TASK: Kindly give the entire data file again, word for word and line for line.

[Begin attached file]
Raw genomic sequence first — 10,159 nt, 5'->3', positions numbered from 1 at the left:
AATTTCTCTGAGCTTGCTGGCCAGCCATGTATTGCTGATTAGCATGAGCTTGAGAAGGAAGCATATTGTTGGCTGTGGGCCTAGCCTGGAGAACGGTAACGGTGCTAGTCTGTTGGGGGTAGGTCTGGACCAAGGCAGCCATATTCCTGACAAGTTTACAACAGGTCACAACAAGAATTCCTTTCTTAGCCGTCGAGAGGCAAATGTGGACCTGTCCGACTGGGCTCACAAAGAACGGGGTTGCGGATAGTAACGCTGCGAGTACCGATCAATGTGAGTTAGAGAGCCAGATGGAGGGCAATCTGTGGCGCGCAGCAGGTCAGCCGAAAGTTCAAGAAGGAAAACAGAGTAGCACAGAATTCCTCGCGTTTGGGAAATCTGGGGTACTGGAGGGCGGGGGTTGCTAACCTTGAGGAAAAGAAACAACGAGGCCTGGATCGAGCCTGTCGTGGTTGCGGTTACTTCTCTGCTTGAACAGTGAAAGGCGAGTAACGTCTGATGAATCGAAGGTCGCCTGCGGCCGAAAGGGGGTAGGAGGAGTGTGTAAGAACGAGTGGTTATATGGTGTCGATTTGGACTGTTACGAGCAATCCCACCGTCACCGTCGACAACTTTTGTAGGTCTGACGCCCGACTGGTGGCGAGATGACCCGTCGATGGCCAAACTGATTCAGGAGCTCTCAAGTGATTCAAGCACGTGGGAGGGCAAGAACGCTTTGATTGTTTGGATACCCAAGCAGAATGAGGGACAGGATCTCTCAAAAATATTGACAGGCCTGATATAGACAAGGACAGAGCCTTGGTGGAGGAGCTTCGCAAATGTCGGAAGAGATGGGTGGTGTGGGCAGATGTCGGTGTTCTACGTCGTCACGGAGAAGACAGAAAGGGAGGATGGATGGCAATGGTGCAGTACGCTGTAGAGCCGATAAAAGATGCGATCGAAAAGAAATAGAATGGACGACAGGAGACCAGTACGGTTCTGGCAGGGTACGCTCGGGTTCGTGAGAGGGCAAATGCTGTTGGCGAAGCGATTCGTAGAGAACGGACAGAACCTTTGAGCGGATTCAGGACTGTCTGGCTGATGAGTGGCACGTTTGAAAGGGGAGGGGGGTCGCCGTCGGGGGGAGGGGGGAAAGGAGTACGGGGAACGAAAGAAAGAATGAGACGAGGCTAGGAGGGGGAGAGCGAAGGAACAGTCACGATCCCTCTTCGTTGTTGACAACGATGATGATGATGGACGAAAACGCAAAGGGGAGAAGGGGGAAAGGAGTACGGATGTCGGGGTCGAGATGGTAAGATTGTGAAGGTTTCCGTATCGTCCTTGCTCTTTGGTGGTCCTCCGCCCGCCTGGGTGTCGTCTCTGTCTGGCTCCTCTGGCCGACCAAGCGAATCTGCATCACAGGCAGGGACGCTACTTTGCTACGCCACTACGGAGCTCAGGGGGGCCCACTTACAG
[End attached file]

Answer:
Raw genomic sequence first — 10,159 nt, 5'->3', positions numbered from 1 at the left:
AATTTCTCTGAGCTTGCTGGCCAGCCATGTATTGCTGATTAGCATGAGCTTGAGAAGGAAGCATATTGTTGGCTGTGGGCCTAGCCTGGAGAACGGTAACGGTGCTAGTCTGTTGGGGGTAGGTCTGGACCAAGGCAGCCATATTCCTGACAAGTTTACAACAGGTCACAACAAGAATTCCTTTCTTAGCCGTCGAGAGGCAAATGTGGACCTGTCCGACTGGGCTCACAAAGAACGGGGTTGCGGATAGTAACGCTGCGAGTACCGATCAATGTGAGTTAGAGAGCCAGATGGAGGGCAATCTGTGGCGCGCAGCAGGTCAGCCGAAAGTTCAAGAAGGAAAACAGAGTAGCACAGAATTCCTCGCGTTTGGGAAATCTGGGGTACTGGAGGGCGGGGGTTGCTAACCTTGAGGAAAAGAAACAACGAGGCCTGGATCGAGCCTGTCGTGGTTGCGGTTACTTCTCTGCTTGAACAGTGAAAGGCGAGTAACGTCTGATGAATCGAAGGTCGCCTGCGGCCGAAAGGGGGTAGGAGGAGTGTGTAAGAACGAGTGGTTATATGGTGTCGATTTGGACTGTTACGAGCAATCCCACCGTCACCGTCGACAACTTTTGTAGGTCTGACGCCCGACTGGTGGCGAGATGACCCGTCGATGGCCAAACTGATTCAGGAGCTCTCAAGTGATTCAAGCACGTGGGAGGGCAAGAACGCTTTGATTGTTTGGATACCCAAGCAGAATGAGGGACAGGATCTCTCAAAAATATTGACAGGCCTGATATAGACAAGGACAGAGCCTTGGTGGAGGAGCTTCGCAAATGTCGGAAGAGATGGGTGGTGTGGGCAGATGTCGGTGTTCTACGTCGTCACGGAGAAGACAGAAAGGGAGGATGGATGGCAATGGTGCAGTACGCTGTAGAGCCGATAAAAGATGCGATCGAAAAGAAATAGAATGGACGACAGGAGACCAGTACGGTTCTGGCAGGGTACGCTCGGGTTCGTGAGAGGGCAAATGCTGTTGGCGAAGCGATTCGTAGAGAACGGACAGAACCTTTGAGCGGATTCAGGACTGTCTGGCTGATGAGTGGCACGTTTGAAAGGGGAGGGGGGTCGCCGTCGGGGGGAGGGGGGAAAGGAGTACGGGGAACGAAAGAAAGAATGAGACGAGGCTAGGAGGGGGAGAGCGAAGGAACAGTCACGATCCCTCTTCGTTGTTGACAACGATGATGATGATGGACGAAAACGCAAAGGGGAGAAGGGGGAAAGGAGTACGGATGTCGGGGTCGAGATGGTAAGATTGTGAAGGTTTCCGTATCGTCCTTGCTCTTTGGTGGTCCTCCGCCCGCCTGGGTGTCGTCTCTGTCTGGCTCCTCTGGCCGACCAAGCGAATCTGCATCACAGGCAGGGACGCTACTTTGCTACGCCACTACGGAGCTCAGGGGGGCCCACTTACAG